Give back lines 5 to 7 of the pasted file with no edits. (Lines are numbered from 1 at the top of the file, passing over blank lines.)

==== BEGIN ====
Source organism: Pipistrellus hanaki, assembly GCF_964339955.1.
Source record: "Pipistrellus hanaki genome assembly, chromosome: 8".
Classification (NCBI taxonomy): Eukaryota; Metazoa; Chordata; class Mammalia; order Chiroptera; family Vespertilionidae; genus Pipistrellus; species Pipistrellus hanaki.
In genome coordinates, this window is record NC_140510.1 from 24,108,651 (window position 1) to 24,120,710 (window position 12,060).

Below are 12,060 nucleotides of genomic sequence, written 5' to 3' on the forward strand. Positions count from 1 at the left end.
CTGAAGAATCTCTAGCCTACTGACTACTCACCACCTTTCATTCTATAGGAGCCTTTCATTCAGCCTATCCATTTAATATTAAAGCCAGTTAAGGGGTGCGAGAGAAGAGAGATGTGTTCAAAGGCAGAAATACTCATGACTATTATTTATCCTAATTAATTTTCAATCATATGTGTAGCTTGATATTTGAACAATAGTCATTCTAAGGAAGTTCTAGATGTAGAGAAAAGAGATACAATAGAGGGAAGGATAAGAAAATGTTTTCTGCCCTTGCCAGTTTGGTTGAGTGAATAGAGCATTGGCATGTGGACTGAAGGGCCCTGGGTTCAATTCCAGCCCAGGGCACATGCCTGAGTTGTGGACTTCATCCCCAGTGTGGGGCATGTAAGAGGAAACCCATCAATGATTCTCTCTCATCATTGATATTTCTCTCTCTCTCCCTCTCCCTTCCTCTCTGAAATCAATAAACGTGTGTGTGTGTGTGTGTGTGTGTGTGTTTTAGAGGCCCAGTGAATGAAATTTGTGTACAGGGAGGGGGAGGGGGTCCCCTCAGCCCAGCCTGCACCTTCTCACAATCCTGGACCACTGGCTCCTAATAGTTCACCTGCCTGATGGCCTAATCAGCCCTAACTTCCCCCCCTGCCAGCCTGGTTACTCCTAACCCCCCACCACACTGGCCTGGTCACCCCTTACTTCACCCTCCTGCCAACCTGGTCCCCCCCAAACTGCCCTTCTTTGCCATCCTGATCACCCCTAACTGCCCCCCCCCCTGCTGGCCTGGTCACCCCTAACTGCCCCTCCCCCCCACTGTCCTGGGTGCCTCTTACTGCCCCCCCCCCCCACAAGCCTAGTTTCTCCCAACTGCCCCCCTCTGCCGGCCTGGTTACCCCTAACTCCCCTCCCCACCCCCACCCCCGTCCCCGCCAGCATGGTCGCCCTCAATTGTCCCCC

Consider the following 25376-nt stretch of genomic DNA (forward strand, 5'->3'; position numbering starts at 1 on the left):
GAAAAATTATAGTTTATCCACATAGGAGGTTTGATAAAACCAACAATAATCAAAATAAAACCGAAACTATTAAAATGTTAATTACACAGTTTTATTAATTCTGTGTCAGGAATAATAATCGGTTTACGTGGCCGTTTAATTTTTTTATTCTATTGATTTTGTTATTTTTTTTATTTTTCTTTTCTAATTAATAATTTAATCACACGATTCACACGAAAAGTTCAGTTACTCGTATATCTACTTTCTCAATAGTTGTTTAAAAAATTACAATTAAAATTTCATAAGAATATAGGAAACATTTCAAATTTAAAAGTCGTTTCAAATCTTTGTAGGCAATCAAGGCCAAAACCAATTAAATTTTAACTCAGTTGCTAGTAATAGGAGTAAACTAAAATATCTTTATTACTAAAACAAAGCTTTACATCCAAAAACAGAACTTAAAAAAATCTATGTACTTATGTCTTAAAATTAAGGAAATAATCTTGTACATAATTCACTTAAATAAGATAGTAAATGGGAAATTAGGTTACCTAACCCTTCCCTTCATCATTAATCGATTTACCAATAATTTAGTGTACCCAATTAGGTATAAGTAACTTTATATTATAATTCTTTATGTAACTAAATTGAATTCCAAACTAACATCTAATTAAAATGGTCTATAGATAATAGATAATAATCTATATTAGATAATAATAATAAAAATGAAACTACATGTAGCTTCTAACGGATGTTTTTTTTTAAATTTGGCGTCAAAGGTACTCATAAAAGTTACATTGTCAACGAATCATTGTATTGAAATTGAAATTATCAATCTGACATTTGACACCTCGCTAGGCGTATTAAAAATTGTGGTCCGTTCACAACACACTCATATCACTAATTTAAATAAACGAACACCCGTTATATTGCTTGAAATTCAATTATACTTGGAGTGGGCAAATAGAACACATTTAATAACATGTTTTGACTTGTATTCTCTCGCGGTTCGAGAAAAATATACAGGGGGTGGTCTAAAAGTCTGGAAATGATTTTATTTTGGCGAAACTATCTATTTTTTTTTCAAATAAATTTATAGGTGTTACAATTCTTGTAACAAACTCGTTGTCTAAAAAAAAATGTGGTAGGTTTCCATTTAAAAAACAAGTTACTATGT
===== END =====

Below are 12,060 nucleotides of genomic sequence, written 5' to 3' on the forward strand. Positions count from 1 at the left end.
CTGAAGAATCTCTAGCCTACTGACTACTCACCACCTTTCATTCTATAGGAGCCTTTCATTCAGCCTATCCATTTAATATTAAAGCCAGTTAAGGGGTGCGAGAGAAGAGAGATGTGTTCAAAGGCAGAAATACTCATGACTATTATTTATCCTAATTAATTTTCAATCATATGTGTAGCTTGATATTTGAACAATAGTCATTCTAAGGAAGTTCTAGATGTAGAGAAAAGAGATACAATAGAGGGAAGGATAAGAAAATGTTTTCTGCCCTTGCCAGTTTGGTTGAGTGAATAGAGCATTGGCATGTGGACTGAAGGGCCCTGGGTTCAATTCCAGCCCAGGGCACATGCCTGAGTTGTGGACTTCATCCCCAGTGTGGGGCATGTAAGAGGAAACCCATCAATGATTCTCTCTCATCATTGATATTTCTCTCTCTCTCCCTCTCCCTTCCTCTCTGAAATCAATAAACGTGTGTGTGTGTGTGTGTGTGTGTGTGTTTTAGAGGCCCAGTGAATGAAATTTGTGTACAGGGAGGGGGAGGGGGTCCCCTCAGCCCAGCCTGCACCTTCTCACAATCCTGGACCACTGGCTCCTAATAGTTCACCTGCCTGATGGCCTAATCAGCCCTAACTTCCCCCCCTGCCAGCCTGGTTACTCCTAACCCCCCACCACACTGGCCTGGTCACCCCTTACTTCACCCTCCTGCCAACCTGGTCCCCCCCAAACTGCCCTTCTTTGCCATCCTGATCACCCCTAACTGCCCCCCCCCCTGCTGGCCTGGTCACCCCTAACTGCCCCTCCCCCCCACTGTCCTGGGTGCCTCTTACTGCCCCCCCCCCCCACAAGCCTAGTTTCTCCCAACTGCCCCCCTCTGCCGGCCTGGTTACCCCTAACTCCCCTCCCCACCCCCACCCCCGTCCCCGCCAGCATGGTCGCCCTCAATTGTCCCCC

Consider the following 25376-nt stretch of genomic DNA (forward strand, 5'->3'; position numbering starts at 1 on the left):